MY MEMORY OF RAY HICKS, AN EXPERIENCE
THAT CHANGED MY LIFE
When I was planning the Sunday afternoon session of the first National Storytelling Festival in 1973, I was on a quest to find storytellers to tell their stories at this inaugural event. Any storytellers. But one of my goals was to find an Appalachian storyteller—just the “perfect” storyteller from the rich oral tradition of the Southern Appalachian Mountains.
I began my search with Dr. Tom Burton, a professor at East Tennessee State University in Johnson City. He was one of my professors. I turned to Dr. Burton because I was aware that he and Dr. Ambrose Manning, his colleague at ETSU and also one of my professors, roamed the Southern Appalachians collecting ballads. Surely, I thought, the two of them had discovered great Appalachian storytellers. I was right.
Dr. Burton was quick to respond. “Ray Hicks”, he said. “Ray is who you are looking for.” But Ray didn’t have a telephone. So, Dr. Burton suggested I call Ray’s neighbor, a well-known North Carolina craftsman, and I did. The neighbor told me, “If you will call me at two o’clock on Sunday, I will have Ray here to answer your call.” Well, I called, just as I was instructed, and I invited Ray to be a storyteller at the first National Storytelling Festival. Without hesitation, Ray accepted my invitation.
My neighbors and I rolled an old farm wagon into Courthouse Square in downtown Jonesborough and around that wagon, we told stories. Ray was among the half-dozen storytellers—a cobbled together assortment of politicians and after-dinner jokesters. There were only sixty listeners in the audience at that first festival.
Ray was a tall, lanky mountain man who lived in the same unpainted frame house on the slopes of Beech Mountain, in western North Carolina, where he was born. Ray climbed aboard the old farm wagon that day and told “The Heifer Hide” with a curled up smile, flashing eyes, and language that dated back to Elizabethan times.
Throughout his lifetime, Ray earned a reputation for telling stories. Perched on his grandfather’s lap, Ray heard these old folktales of the Southern Appalachians—stories handed down generation to generation—and even as a child, he began sharing these old mountain stories. His friends, Ray remembered, would beseech him, “Git the blues off, Ray. Tell us a story.”
Throughout his life of 80 years, Ray lived the history, traditions, and culture of the Southern Appalachian Mountains, and he personified the storytelling of the Southern Appalachians. But even more, he became the heart and soul of the National Storytelling Festival, and for many storytellers and listeners, he became the heart and soul of America’s storytelling revival.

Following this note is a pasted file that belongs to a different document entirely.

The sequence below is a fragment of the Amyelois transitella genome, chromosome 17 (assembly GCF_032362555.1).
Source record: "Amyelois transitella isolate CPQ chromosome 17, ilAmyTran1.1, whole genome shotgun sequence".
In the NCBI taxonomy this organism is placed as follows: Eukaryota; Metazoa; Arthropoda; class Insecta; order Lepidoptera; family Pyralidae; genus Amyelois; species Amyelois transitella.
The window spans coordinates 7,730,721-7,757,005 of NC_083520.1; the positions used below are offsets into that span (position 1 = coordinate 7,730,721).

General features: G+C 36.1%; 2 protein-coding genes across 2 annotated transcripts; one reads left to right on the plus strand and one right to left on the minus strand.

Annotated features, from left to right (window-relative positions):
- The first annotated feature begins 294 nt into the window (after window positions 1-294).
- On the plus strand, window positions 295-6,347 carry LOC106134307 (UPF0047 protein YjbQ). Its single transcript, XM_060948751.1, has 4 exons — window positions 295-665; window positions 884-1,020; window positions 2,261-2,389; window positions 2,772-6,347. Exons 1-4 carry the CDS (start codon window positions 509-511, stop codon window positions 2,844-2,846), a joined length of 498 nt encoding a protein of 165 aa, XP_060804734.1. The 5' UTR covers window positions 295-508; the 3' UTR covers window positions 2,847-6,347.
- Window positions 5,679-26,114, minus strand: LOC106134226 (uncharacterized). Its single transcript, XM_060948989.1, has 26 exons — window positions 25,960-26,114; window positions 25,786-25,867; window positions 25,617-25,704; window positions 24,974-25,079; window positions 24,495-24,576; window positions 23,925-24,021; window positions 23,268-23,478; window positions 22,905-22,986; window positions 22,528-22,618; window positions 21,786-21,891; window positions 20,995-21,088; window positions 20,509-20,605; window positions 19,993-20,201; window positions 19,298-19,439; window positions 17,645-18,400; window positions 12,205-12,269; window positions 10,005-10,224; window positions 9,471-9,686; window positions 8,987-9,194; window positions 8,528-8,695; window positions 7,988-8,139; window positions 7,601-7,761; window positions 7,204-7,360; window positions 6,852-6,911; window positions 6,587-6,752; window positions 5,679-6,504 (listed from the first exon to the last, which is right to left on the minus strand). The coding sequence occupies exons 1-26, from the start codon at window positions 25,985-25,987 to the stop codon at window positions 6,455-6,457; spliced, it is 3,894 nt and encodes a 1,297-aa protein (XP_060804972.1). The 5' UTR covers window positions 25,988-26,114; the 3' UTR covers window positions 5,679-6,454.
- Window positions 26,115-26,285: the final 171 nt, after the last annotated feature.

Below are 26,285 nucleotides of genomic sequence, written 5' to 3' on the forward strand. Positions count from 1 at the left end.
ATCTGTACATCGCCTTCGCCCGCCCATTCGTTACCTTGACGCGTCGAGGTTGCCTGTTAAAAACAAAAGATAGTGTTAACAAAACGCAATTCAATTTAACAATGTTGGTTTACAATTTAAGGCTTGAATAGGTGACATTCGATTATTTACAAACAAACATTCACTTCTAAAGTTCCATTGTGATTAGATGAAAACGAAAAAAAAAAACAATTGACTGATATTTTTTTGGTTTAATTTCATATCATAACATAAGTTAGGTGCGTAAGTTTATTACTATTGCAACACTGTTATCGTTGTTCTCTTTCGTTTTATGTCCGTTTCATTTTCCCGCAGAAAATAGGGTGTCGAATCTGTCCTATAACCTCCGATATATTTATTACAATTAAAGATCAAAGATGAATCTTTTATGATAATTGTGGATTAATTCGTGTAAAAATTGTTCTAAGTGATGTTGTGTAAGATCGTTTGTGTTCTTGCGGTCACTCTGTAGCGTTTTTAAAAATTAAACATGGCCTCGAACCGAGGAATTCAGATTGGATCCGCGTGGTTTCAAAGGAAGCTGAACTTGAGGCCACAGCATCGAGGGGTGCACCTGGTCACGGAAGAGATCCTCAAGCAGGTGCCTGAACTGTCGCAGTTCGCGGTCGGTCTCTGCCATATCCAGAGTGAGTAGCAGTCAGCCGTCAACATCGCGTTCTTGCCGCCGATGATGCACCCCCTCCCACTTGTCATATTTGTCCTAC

After Ray told “The Heifer Hide” on that wagon in Courthouse Square, I slipped to the opposite side of the courthouse and there, sitting on the steps of the side entrance, I saw Ray telling stories to a half-dozen listeners standing around him. I listened too, and that experience struck me powerfully. It would change my life. I saw the power of storytelling at work. At that moment, I knew that the National Storytelling Festival had been successful, and we were celebrating our oral tradition. It became clear to me that we would do it again and again. And so we have—almost 50 years of festivals. That small gathering in 1973 launched a national, even international, renaissance of storytelling.
Ray told stories until he died on Easter Sunday in 1993—sharing his tales with audiences at the National Storytelling Festival and with anyone who would travel the narrow road that snaked up Beech Mountain to his mountain home. His legacy still lives—thanks to the inspiration and leadership of Storyteller Connie Regan-Blake. Connie, then a children’s storyteller for the Chattanooga Public Library, told a story at that first National Storytelling Festival, and she’s the only person who has been a featured teller or emcee at every one of the Festivals since. At that first festival, Connie was joined by Barbara Freeman, Connie’s cousin and library colleague, who also told a story and, a few years later, would team up with Connie to form the nationally recognized storytelling duo known as the Folktellers.
Jimmy Neil Smith
Founder of the National Storytelling Festival
Founder and President Emeritus of the International Storytelling Center